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CVC Opening Pushed Back to Summer 2008

The acting Architect of the Capitol has abandoned any hope of completing the Capitol Visitor Center in 2007 and said this morning that a summer 2008 opening date is more likely.

Stephen Ayers, who is serving as former AOC Alan Hantman’s replacement until a permanent successor is appointed, told Members of the House Appropriations subcommittee on the legislative branch that after “evaluating past contractor performance, schedules and the nature of issues that remain,” his agency has determined that a certificate of occupancy for the new underground facility could not be obtained until sometime next spring. And then an additional two or three months would be required to make the facility ready to receive visitors.

The announcement marks the latest in a long history of missed and revised deadlines for a project that was once expected to be open in time for the 2005 presidential inauguration.

And though the AOC has not said it would require additional money to complete the project beyond what it has already requested, it is already facing a price tag in excess of $600 million, according to the Government Accountability Office, which is helping Congress monitor the CVC. While the AOC has requested $20 million in construction funding, GAO officials said today the facility likely would require an additional $15 million in the next fiscal year to complete the project.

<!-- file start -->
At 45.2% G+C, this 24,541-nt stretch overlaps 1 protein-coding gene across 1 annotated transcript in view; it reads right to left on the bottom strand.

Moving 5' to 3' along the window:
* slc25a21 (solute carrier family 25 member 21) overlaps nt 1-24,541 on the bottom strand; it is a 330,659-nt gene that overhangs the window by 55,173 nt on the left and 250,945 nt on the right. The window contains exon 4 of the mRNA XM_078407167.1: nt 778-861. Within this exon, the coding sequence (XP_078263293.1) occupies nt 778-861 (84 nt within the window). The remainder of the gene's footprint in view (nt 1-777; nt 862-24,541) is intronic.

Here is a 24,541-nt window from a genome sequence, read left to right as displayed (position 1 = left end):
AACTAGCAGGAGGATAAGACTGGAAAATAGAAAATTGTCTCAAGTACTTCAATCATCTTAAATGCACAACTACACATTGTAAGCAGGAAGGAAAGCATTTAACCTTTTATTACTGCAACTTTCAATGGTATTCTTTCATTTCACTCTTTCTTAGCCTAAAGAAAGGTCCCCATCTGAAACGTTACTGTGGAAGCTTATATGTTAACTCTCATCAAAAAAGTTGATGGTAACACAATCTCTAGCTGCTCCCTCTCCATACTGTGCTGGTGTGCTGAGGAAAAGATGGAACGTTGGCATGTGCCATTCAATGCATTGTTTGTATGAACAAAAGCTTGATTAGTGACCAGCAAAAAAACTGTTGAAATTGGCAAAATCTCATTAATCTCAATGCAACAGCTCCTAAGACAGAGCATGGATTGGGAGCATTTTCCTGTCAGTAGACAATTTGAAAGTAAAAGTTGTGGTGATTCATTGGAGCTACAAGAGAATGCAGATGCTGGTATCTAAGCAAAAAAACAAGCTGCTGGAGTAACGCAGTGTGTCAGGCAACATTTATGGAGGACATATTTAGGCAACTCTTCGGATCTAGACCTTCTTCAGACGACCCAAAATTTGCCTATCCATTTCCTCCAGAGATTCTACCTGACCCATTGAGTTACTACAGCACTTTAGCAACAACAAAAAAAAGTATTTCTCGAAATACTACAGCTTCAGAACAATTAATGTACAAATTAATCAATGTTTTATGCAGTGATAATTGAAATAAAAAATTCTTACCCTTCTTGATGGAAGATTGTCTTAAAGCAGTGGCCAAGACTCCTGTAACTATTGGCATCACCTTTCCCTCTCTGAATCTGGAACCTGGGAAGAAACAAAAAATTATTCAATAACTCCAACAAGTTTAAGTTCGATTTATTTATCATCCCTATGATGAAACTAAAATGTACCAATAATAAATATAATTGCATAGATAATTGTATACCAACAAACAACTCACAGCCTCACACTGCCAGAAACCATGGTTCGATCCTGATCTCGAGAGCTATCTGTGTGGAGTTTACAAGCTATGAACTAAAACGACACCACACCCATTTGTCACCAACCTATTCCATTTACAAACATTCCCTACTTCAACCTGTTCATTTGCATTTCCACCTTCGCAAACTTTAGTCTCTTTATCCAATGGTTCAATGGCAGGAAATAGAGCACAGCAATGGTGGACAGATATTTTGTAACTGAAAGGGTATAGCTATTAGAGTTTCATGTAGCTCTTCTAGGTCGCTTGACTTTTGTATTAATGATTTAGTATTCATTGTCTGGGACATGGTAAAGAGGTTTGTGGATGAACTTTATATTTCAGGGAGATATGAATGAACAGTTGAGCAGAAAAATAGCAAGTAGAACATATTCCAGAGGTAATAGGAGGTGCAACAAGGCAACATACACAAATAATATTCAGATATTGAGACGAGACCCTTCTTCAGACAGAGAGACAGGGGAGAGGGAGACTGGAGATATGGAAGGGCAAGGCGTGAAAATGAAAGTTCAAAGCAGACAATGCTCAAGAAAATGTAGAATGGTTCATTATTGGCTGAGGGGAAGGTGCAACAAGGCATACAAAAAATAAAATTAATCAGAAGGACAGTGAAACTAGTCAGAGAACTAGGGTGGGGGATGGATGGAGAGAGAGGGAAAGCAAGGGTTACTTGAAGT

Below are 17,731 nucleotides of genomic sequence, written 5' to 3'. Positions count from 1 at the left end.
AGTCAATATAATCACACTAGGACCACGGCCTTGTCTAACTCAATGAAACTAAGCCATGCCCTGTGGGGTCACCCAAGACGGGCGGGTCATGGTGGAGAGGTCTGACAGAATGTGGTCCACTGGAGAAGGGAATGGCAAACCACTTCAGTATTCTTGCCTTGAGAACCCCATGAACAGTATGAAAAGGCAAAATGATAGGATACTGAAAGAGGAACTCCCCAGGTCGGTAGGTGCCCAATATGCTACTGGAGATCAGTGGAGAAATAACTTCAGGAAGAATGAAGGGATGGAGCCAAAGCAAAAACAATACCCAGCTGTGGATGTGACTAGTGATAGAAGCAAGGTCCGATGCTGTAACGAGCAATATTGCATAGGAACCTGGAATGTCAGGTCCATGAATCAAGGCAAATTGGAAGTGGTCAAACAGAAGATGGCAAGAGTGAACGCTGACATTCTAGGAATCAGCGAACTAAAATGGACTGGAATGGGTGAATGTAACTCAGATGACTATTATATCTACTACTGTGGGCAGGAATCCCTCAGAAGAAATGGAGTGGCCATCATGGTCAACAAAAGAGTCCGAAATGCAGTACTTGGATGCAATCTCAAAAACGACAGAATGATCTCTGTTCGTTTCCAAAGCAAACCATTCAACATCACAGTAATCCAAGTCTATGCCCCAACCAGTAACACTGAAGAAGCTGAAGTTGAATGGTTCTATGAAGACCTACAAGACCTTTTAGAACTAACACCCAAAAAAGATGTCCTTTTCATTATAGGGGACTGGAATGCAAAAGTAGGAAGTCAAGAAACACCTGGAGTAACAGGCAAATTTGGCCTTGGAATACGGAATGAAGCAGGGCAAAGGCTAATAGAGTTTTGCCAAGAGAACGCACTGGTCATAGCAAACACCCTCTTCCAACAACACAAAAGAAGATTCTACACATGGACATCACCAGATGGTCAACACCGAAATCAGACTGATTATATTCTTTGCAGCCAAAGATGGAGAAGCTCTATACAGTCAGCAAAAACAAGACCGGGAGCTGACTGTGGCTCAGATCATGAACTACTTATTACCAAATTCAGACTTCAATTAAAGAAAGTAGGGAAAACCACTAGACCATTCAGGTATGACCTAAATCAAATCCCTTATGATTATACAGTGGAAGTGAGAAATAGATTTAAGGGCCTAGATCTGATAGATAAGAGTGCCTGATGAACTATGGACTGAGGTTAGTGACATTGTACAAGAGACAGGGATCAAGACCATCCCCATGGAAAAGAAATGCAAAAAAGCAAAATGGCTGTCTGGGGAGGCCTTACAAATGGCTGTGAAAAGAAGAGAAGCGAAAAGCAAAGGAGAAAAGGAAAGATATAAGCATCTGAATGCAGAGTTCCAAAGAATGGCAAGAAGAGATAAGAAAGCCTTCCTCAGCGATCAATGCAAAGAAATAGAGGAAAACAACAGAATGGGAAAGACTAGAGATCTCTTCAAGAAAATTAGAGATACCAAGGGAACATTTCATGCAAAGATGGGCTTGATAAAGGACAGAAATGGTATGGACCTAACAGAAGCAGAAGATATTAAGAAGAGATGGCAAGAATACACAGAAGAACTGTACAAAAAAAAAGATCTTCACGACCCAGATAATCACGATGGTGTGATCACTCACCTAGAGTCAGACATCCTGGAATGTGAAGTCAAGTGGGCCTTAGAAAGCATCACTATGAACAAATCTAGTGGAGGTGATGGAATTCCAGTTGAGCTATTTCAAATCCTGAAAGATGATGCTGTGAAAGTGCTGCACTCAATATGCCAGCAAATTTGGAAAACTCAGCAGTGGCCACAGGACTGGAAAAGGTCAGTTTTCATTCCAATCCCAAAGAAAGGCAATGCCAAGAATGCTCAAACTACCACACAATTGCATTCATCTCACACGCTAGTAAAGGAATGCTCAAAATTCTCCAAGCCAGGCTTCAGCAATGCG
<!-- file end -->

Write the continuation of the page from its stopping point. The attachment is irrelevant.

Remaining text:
After 15 CVC progress hearings before the Senate during the 109th Congress — only the Senate had an Appropriations subcommittee on the legislative branch in 2005-06 — this morning’s hearing marked a reassertion of oversight on the CVC by the House of Representatives. Throughout the hearing several members, including Chairwoman Debbie Wasserman Schultz (D-Fla.) asked the AOC to be more realistic than it has been in the past in coming up with milestones, budget projections and a completion deadline.

“This hearing makes one thing very clear to me — everyone involved in this project must be held to a higher standard of accountability, and on a regular basis,” Wasserman Schultz said. “We’re going to make sure you give us regular information. We’re not just going to bring you before us, ask you questions and send you on your way.”

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